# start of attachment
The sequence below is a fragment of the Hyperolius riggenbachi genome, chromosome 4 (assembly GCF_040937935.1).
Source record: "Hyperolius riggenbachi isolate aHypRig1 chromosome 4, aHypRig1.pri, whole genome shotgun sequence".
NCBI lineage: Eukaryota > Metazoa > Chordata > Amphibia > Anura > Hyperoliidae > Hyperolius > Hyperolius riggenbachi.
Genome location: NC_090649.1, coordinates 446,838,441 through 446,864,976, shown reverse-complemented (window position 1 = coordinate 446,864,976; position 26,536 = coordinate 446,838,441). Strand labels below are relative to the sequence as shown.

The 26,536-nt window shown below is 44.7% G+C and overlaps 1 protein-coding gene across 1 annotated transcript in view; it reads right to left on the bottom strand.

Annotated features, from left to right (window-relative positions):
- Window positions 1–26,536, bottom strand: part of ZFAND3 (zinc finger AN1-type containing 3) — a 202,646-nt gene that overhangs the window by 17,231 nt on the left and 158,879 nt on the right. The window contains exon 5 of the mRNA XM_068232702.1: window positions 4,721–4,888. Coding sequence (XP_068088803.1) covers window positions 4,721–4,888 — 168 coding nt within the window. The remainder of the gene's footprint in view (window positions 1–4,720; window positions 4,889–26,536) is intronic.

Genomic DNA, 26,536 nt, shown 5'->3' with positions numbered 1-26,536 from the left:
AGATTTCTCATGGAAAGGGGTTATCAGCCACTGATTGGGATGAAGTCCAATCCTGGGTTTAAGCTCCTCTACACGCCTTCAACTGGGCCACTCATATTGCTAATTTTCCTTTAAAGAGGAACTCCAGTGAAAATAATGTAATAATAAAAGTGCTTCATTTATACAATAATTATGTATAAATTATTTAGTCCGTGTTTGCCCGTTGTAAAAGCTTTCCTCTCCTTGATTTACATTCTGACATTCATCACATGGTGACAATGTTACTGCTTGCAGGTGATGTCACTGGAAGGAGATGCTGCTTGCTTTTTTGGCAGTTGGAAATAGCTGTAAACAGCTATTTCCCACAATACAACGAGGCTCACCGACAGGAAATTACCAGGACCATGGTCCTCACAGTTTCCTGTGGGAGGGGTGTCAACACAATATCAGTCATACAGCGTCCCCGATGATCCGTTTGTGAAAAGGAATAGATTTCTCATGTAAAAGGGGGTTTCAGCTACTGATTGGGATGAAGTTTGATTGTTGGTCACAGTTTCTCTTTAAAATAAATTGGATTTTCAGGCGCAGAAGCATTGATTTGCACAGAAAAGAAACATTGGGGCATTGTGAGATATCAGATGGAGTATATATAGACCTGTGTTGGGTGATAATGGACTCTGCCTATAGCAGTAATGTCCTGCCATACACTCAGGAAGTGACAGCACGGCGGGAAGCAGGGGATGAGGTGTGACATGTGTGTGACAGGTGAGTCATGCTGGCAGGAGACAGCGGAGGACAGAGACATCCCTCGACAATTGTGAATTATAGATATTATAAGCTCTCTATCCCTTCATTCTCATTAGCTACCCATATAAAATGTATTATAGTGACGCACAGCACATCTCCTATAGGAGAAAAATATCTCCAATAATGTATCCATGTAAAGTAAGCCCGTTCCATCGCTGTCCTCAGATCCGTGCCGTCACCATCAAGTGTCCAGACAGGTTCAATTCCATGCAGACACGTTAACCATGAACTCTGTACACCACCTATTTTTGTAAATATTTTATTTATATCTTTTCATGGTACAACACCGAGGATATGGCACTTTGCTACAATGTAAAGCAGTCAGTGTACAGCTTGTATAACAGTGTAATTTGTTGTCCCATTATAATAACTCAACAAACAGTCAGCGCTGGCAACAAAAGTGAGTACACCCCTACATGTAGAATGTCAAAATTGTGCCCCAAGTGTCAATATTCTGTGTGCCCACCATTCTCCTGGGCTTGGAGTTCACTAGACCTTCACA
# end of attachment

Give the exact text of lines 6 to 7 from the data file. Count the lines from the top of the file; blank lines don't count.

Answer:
Annotated features, from left to right (window-relative positions):
- Window positions 1–26,536, bottom strand: part of ZFAND3 (zinc finger AN1-type containing 3) — a 202,646-nt gene that overhangs the window by 17,231 nt on the left and 158,879 nt on the right. The window contains exon 5 of the mRNA XM_068232702.1: window positions 4,721–4,888. Coding sequence (XP_068088803.1) covers window positions 4,721–4,888 — 168 coding nt within the window. The remainder of the gene's footprint in view (window positions 1–4,720; window positions 4,889–26,536) is intronic.